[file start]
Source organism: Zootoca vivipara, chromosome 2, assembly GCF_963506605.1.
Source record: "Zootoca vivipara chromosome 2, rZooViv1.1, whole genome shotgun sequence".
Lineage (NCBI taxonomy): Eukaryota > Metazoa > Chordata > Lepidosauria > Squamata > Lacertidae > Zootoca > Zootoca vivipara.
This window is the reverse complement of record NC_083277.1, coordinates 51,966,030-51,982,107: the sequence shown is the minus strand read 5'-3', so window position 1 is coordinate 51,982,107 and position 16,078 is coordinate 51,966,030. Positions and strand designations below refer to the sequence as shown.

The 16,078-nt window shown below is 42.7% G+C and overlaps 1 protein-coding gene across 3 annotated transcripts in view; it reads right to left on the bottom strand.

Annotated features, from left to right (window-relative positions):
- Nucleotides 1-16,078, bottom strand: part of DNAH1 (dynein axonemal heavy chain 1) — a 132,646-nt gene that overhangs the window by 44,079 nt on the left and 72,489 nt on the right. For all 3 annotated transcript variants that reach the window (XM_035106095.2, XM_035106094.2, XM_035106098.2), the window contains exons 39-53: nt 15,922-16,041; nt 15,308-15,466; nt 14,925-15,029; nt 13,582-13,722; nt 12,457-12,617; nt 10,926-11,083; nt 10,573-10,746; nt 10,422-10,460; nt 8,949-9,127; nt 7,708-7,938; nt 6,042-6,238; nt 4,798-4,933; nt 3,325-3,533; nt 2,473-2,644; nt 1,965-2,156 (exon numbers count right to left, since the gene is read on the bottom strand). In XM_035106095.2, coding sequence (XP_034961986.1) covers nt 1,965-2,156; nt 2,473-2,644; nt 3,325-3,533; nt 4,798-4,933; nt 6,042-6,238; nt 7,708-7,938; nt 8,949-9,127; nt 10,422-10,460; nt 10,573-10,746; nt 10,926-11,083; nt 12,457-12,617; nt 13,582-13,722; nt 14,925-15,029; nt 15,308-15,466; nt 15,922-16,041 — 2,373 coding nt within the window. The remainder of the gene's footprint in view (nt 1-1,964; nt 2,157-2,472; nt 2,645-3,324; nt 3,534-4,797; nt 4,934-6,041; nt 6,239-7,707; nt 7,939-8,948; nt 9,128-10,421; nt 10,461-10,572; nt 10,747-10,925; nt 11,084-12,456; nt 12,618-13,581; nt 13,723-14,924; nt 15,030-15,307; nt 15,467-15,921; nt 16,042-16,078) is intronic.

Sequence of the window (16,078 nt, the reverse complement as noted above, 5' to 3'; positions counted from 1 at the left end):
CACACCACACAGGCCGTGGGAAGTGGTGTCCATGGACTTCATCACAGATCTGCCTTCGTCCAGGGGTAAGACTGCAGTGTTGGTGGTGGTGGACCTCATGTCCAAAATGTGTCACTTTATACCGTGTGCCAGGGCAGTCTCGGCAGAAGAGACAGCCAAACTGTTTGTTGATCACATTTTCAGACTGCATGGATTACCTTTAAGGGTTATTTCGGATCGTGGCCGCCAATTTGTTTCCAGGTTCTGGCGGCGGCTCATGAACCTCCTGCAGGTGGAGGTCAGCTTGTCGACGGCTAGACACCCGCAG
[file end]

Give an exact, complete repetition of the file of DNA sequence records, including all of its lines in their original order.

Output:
Source organism: Zootoca vivipara, chromosome 2, assembly GCF_963506605.1.
Source record: "Zootoca vivipara chromosome 2, rZooViv1.1, whole genome shotgun sequence".
Lineage (NCBI taxonomy): Eukaryota > Metazoa > Chordata > Lepidosauria > Squamata > Lacertidae > Zootoca > Zootoca vivipara.
This window is the reverse complement of record NC_083277.1, coordinates 51,966,030-51,982,107: the sequence shown is the minus strand read 5'-3', so window position 1 is coordinate 51,982,107 and position 16,078 is coordinate 51,966,030. Positions and strand designations below refer to the sequence as shown.

The 16,078-nt window shown below is 42.7% G+C and overlaps 1 protein-coding gene across 3 annotated transcripts in view; it reads right to left on the bottom strand.

Annotated features, from left to right (window-relative positions):
- Nucleotides 1-16,078, bottom strand: part of DNAH1 (dynein axonemal heavy chain 1) — a 132,646-nt gene that overhangs the window by 44,079 nt on the left and 72,489 nt on the right. For all 3 annotated transcript variants that reach the window (XM_035106095.2, XM_035106094.2, XM_035106098.2), the window contains exons 39-53: nt 15,922-16,041; nt 15,308-15,466; nt 14,925-15,029; nt 13,582-13,722; nt 12,457-12,617; nt 10,926-11,083; nt 10,573-10,746; nt 10,422-10,460; nt 8,949-9,127; nt 7,708-7,938; nt 6,042-6,238; nt 4,798-4,933; nt 3,325-3,533; nt 2,473-2,644; nt 1,965-2,156 (exon numbers count right to left, since the gene is read on the bottom strand). In XM_035106095.2, coding sequence (XP_034961986.1) covers nt 1,965-2,156; nt 2,473-2,644; nt 3,325-3,533; nt 4,798-4,933; nt 6,042-6,238; nt 7,708-7,938; nt 8,949-9,127; nt 10,422-10,460; nt 10,573-10,746; nt 10,926-11,083; nt 12,457-12,617; nt 13,582-13,722; nt 14,925-15,029; nt 15,308-15,466; nt 15,922-16,041 — 2,373 coding nt within the window. The remainder of the gene's footprint in view (nt 1-1,964; nt 2,157-2,472; nt 2,645-3,324; nt 3,534-4,797; nt 4,934-6,041; nt 6,239-7,707; nt 7,939-8,948; nt 9,128-10,421; nt 10,461-10,572; nt 10,747-10,925; nt 11,084-12,456; nt 12,618-13,581; nt 13,723-14,924; nt 15,030-15,307; nt 15,467-15,921; nt 16,042-16,078) is intronic.

Sequence of the window (16,078 nt, the reverse complement as noted above, 5' to 3'; positions counted from 1 at the left end):
CACACCACACAGGCCGTGGGAAGTGGTGTCCATGGACTTCATCACAGATCTGCCTTCGTCCAGGGGTAAGACTGCAGTGTTGGTGGTGGTGGACCTCATGTCCAAAATGTGTCACTTTATACCGTGTGCCAGGGCAGTCTCGGCAGAAGAGACAGCCAAACTGTTTGTTGATCACATTTTCAGACTGCATGGATTACCTTTAAGGGTTATTTCGGATCGTGGCCGCCAATTTGTTTCCAGGTTCTGGCGGCGGCTCATGAACCTCCTGCAGGTGGAGGTCAGCTTGTCGACGGCTAGACACCCGCAG